Beyond going from point A to point B, actually spending time outside is out of the question. Winter weight gains from inactivity are common, as we instead stay inside and watch TV. Studies show the weather makes Canadians cry more, and Google searches show seasonal trends in mental illness. With so little sunshine, you can expect it to be dark during your commute both to and from work. When I worked in an office in Toronto, I would only get a few glimpses of the sun each day by looking out the window. The entire season is simply depressing.

Finally, Spring rolls around between April and May, and the 10ºc mark is hit, which for Sydney is the evening temperature in the dead of winter. Canadians rejoice and walk the streets in their t-shirts and jeans in the coldest temperatures that Sydney ever sees.

When summer finally hits Toronto around June, temperatures hover between 20ºc to 25ºc, and life in the city feels amazing. There are markets and festivals every weekend. Restaurant patios are open. There are buskers in the streets. The beaches are full of people. All the summer sports, carnivals, and festivals are crammed into these few short months. Everything about day-to-day life, both outdoors and indoors, in work and in relaxation, is far more enjoyable in the summer. Beautiful weather simply makes life better.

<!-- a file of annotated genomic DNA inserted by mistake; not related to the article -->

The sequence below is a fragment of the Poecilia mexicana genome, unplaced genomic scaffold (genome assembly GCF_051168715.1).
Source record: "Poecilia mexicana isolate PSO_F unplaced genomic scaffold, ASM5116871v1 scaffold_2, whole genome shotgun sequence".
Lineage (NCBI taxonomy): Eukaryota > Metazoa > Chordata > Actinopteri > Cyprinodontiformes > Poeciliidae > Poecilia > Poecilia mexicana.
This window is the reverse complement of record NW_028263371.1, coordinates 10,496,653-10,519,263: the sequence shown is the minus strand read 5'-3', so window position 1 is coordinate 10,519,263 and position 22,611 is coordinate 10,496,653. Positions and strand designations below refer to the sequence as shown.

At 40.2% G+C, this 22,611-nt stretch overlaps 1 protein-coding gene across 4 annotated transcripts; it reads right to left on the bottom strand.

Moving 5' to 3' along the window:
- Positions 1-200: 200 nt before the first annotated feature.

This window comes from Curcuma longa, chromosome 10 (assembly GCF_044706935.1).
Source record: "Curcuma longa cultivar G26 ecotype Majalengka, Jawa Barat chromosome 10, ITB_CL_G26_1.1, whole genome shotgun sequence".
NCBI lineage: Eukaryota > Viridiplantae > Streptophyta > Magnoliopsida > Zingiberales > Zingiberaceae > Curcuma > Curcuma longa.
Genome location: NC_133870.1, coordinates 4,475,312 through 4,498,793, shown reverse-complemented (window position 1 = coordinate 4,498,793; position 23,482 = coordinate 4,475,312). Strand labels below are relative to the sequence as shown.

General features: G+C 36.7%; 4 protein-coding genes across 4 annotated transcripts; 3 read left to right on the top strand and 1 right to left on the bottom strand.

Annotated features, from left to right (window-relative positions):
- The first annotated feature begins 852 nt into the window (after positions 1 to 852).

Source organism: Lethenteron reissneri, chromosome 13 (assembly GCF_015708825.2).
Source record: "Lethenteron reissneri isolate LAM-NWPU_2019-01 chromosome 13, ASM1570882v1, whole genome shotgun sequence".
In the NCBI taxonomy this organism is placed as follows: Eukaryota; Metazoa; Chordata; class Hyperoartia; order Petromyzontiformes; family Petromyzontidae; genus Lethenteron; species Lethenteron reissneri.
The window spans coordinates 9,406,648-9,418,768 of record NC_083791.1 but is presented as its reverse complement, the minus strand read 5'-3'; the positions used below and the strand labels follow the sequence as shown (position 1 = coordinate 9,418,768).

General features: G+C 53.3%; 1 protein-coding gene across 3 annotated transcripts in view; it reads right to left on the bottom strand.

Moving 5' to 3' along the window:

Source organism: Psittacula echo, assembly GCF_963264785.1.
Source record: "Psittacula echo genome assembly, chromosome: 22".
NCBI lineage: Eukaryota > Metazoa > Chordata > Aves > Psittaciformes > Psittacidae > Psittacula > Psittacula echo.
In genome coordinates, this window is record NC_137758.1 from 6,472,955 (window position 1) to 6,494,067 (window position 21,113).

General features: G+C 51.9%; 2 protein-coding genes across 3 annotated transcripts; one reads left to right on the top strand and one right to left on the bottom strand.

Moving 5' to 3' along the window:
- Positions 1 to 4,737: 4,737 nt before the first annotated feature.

But before we know it, we go back to Winter, and repeat this depressing cycle all over again.

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Cold winters are an unavoidable aspect of life in Canada, yet Canadians complain about it every year. The beauty of a fresh snowfall quickly loses its charm as it turns to a dirty slush. We go on expensive week-long escapes to tropical resorts in order to keep our sanity for another few months. Yes, winter sports are fun, and a walk through the park (without windchill) can be beautiful, but if we’re honest with ourselves, this is a small fraction of the time we spend in the winter. What if it didn’t have to be that way? What if you could capture that energized feeling that you get when summer finally rolls around, where it feels like you can accomplish anything, and keep it with you all year round?